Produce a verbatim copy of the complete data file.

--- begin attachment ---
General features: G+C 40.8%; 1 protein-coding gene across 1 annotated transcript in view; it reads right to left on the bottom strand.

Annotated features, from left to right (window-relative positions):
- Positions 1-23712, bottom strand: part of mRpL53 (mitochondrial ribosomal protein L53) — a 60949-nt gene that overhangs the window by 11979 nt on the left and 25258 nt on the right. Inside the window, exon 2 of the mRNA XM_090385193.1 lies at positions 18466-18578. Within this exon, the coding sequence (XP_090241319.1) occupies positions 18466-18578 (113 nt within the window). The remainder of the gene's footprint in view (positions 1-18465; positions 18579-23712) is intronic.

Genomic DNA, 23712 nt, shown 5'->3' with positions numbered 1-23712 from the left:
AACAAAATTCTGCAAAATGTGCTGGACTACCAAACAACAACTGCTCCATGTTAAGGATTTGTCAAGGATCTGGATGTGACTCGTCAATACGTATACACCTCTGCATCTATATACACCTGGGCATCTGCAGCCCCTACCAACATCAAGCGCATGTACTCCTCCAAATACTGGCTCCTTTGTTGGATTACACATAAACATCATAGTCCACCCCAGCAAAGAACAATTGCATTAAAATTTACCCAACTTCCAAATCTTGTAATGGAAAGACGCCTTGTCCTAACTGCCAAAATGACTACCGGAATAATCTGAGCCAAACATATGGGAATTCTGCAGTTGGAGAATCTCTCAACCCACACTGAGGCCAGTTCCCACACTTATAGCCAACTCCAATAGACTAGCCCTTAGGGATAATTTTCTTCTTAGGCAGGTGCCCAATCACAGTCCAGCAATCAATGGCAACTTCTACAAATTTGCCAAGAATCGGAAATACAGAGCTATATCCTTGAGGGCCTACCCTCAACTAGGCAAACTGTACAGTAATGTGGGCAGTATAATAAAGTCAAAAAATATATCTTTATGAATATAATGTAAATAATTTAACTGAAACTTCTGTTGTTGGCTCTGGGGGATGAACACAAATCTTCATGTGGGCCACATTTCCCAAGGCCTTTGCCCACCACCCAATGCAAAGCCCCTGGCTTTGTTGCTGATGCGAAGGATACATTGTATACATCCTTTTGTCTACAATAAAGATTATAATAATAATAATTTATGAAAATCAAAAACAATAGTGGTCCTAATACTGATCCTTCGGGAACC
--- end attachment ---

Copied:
General features: G+C 40.8%; 1 protein-coding gene across 1 annotated transcript in view; it reads right to left on the bottom strand.

Annotated features, from left to right (window-relative positions):
- Positions 1-23712, bottom strand: part of mRpL53 (mitochondrial ribosomal protein L53) — a 60949-nt gene that overhangs the window by 11979 nt on the left and 25258 nt on the right. Inside the window, exon 2 of the mRNA XM_090385193.1 lies at positions 18466-18578. Within this exon, the coding sequence (XP_090241319.1) occupies positions 18466-18578 (113 nt within the window). The remainder of the gene's footprint in view (positions 1-18465; positions 18579-23712) is intronic.

Genomic DNA, 23712 nt, shown 5'->3' with positions numbered 1-23712 from the left:
AACAAAATTCTGCAAAATGTGCTGGACTACCAAACAACAACTGCTCCATGTTAAGGATTTGTCAAGGATCTGGATGTGACTCGTCAATACGTATACACCTCTGCATCTATATACACCTGGGCATCTGCAGCCCCTACCAACATCAAGCGCATGTACTCCTCCAAATACTGGCTCCTTTGTTGGATTACACATAAACATCATAGTCCACCCCAGCAAAGAACAATTGCATTAAAATTTACCCAACTTCCAAATCTTGTAATGGAAAGACGCCTTGTCCTAACTGCCAAAATGACTACCGGAATAATCTGAGCCAAACATATGGGAATTCTGCAGTTGGAGAATCTCTCAACCCACACTGAGGCCAGTTCCCACACTTATAGCCAACTCCAATAGACTAGCCCTTAGGGATAATTTTCTTCTTAGGCAGGTGCCCAATCACAGTCCAGCAATCAATGGCAACTTCTACAAATTTGCCAAGAATCGGAAATACAGAGCTATATCCTTGAGGGCCTACCCTCAACTAGGCAAACTGTACAGTAATGTGGGCAGTATAATAAAGTCAAAAAATATATCTTTATGAATATAATGTAAATAATTTAACTGAAACTTCTGTTGTTGGCTCTGGGGGATGAACACAAATCTTCATGTGGGCCACATTTCCCAAGGCCTTTGCCCACCACCCAATGCAAAGCCCCTGGCTTTGTTGCTGATGCGAAGGATACATTGTATACATCCTTTTGTCTACAATAAAGATTATAATAATAATAATTTATGAAAATCAAAAACAATAGTGGTCCTAATACTGATCCTTCGGGAACC